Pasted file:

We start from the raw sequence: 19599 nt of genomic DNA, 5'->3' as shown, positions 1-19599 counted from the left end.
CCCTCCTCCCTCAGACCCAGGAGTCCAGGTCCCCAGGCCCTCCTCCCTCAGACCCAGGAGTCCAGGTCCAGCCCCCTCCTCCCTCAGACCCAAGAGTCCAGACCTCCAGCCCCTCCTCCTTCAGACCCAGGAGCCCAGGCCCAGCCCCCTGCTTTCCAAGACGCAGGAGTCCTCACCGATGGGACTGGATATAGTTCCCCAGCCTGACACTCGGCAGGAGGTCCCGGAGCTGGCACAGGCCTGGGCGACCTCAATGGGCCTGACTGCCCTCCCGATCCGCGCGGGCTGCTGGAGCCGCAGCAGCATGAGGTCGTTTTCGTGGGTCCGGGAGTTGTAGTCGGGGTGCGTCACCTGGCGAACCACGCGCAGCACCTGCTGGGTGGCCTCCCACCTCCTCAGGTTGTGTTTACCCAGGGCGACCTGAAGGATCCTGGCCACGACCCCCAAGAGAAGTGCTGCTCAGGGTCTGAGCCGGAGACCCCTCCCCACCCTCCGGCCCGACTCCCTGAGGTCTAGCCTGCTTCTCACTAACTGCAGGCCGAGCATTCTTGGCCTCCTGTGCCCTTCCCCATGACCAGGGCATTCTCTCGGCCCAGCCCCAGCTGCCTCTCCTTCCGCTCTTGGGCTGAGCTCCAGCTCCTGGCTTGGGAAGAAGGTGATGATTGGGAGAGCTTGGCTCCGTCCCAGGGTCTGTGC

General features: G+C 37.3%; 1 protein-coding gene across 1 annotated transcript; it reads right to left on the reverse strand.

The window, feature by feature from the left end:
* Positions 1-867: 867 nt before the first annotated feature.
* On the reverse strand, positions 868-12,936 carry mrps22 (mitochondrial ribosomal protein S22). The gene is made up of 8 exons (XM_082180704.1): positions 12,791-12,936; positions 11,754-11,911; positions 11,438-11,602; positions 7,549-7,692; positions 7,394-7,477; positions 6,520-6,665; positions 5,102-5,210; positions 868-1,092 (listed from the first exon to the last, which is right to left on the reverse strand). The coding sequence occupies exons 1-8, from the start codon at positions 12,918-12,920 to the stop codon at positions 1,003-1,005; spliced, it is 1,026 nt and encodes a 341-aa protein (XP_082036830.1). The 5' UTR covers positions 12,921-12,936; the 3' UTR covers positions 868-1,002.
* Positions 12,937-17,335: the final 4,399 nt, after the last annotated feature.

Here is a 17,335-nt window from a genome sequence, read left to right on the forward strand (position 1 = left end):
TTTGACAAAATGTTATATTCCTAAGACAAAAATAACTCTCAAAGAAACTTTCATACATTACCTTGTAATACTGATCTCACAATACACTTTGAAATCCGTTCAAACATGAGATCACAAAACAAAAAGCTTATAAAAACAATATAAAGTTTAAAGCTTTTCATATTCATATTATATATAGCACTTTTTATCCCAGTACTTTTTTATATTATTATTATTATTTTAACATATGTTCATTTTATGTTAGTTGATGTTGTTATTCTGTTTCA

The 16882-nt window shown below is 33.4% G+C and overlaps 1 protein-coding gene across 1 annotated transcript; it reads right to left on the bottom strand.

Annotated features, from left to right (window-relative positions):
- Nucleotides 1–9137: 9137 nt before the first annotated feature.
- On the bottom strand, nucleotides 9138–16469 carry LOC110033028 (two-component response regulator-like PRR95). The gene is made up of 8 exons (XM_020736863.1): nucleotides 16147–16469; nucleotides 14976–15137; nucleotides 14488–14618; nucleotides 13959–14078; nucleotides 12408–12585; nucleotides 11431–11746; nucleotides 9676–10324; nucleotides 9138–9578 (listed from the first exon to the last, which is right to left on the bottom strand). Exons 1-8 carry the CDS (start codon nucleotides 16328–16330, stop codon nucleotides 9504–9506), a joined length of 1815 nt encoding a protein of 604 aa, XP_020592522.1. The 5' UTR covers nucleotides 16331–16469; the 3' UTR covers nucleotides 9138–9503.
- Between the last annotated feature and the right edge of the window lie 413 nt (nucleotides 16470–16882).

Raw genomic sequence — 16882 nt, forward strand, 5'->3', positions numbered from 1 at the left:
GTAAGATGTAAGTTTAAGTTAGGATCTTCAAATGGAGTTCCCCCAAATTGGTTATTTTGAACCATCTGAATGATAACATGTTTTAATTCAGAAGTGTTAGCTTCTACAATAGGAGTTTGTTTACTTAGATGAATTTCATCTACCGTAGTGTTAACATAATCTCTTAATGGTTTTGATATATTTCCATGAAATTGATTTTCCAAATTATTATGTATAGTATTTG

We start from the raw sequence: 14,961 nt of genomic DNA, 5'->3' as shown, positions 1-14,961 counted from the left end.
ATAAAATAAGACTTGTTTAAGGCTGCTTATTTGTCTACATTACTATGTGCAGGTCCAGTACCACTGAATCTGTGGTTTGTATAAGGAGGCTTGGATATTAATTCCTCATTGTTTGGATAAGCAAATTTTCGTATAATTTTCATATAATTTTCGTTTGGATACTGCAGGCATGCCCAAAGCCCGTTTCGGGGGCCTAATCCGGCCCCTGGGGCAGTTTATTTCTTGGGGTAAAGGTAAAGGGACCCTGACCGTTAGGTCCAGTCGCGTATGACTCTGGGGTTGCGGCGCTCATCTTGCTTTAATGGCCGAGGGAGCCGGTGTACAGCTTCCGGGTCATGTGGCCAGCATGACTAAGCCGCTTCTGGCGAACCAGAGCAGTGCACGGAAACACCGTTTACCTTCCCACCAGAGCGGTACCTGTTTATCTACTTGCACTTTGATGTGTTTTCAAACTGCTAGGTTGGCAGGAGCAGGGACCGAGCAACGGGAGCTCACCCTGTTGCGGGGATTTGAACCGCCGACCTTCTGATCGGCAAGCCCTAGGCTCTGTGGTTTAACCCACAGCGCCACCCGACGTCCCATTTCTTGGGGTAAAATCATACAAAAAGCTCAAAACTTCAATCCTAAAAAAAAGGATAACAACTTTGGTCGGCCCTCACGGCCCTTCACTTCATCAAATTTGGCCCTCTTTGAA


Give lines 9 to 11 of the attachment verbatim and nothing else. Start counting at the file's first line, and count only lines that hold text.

TTTGACAAAATGTTATATTCCTAAGACAAAAATAACTCTCAAAGAAACTTTCATACATTACCTTGTAATACTGATCTCACAATACACTTTGAAATCCGTTCAAACATGAGATCACAAAACAAAAAGCTTATAAAAACAATATAAAGTTTAAAGCTTTTCATATTCATATTATATATAGCACTTTTTATCCCAGTACTTTTTTATATTATTATTATTATTTTAACATATGTTCATTTTATGTTAGTTGATGTTGTTATTCTGTTTCA

The 16882-nt window shown below is 33.4% G+C and overlaps 1 protein-coding gene across 1 annotated transcript; it reads right to left on the bottom strand.

Annotated features, from left to right (window-relative positions):